I remember vividly another evening, when something led us to talk of Dante's veneration for Virgil. Cleric went through canto after canto of the 'Commedia,' repeating the discourse between Dante and his 'sweet teacher,' while his cigarette burned itself out unheeded between his long fingers. I can hear him now, speaking the lines of the poet Statius, who spoke for Dante: 'I was famous on earth with the name which endures longest and honours most. The seeds of my ardour were the sparks from that divine flame whereby more than a thousand have kindled; I speak of the "Aeneid," mother to me and nurse to me in poetry.'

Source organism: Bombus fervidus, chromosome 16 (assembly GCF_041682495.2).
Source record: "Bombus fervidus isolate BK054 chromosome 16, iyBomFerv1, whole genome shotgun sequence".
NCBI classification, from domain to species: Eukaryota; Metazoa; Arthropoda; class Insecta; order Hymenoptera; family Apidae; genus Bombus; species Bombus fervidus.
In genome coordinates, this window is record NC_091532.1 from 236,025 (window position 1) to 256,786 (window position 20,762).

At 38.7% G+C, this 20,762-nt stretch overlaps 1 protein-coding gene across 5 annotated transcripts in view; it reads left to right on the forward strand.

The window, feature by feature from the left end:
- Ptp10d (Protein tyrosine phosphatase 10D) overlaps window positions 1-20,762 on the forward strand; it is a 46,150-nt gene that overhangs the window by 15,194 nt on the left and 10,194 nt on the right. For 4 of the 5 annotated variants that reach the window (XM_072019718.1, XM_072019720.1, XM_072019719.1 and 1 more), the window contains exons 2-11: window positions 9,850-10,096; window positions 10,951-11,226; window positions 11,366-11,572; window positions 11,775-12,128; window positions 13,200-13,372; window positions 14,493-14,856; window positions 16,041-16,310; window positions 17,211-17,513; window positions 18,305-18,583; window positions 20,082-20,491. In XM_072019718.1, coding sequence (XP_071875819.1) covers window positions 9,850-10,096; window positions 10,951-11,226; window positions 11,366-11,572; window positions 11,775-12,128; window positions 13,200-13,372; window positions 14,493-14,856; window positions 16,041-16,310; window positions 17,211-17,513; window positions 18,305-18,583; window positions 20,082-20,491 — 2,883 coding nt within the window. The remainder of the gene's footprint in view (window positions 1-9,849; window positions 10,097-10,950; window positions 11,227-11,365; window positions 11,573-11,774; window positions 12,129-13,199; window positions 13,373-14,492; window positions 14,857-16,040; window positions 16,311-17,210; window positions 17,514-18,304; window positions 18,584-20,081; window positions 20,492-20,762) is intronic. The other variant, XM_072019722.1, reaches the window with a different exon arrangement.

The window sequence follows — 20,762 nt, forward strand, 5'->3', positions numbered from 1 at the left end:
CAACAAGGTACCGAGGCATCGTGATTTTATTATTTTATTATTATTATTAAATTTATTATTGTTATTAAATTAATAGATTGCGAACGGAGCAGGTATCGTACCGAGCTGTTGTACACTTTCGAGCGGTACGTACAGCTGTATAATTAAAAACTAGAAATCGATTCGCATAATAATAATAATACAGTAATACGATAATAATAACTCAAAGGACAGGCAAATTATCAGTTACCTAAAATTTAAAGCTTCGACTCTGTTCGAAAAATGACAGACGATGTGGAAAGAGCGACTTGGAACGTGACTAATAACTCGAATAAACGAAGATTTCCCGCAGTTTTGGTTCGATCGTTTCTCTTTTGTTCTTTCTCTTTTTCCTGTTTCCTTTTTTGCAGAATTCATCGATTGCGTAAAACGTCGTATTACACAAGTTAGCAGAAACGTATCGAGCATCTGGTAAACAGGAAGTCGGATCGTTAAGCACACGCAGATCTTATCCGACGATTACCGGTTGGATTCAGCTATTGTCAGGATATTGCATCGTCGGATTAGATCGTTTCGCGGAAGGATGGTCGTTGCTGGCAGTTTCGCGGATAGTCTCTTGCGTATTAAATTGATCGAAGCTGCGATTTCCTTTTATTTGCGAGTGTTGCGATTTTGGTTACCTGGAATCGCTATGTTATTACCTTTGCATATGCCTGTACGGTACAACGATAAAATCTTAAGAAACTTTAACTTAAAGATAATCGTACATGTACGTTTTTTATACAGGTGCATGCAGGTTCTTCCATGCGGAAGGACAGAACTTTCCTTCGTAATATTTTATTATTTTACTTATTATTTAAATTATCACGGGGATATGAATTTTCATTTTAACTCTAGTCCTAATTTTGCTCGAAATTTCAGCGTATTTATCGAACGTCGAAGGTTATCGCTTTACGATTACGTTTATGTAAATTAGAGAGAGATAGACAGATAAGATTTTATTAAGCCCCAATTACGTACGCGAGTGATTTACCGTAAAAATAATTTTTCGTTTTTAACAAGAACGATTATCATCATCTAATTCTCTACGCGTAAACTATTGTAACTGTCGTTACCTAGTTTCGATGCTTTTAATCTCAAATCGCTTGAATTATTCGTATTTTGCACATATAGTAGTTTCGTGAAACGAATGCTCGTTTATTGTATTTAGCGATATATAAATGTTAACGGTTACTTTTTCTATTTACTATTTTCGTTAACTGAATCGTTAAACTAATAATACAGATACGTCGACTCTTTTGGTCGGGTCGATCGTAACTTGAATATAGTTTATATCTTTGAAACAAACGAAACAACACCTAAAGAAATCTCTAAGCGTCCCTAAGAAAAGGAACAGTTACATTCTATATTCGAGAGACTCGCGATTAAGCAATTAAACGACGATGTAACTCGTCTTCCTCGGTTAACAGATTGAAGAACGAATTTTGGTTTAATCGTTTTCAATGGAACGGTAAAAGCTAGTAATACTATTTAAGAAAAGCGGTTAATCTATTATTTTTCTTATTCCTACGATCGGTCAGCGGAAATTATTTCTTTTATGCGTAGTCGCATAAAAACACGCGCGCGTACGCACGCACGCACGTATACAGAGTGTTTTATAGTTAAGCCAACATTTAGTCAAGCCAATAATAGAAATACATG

Although I admired scholarship so much in Cleric, I was not deceived about myself; I knew that I should never be a scholar. I could never lose myself for long among impersonal things. Mental excitement was apt to send me with a rush back to my own naked land and the figures scattered upon it. While I was in the very act of yearning toward the new forms that Cleric brought up before me, my mind plunged away from me, and I suddenly found myself thinking of the places and people of my own infinitesimal past. They stood out strengthened and simplified now, like the image of the plough against the sun. They were all I had for an answer to the new appeal. I begrudged the room that Jake and Otto and Russian Peter took up in my memory, which I wanted to crowd with other things. But whenever my consciousness was quickened, all those early friends were quickened within it, and in some strange way they accompanied me through all my new experiences. They were so much alive in me that I scarcely stopped to wonder whether they were alive anywhere else, or how.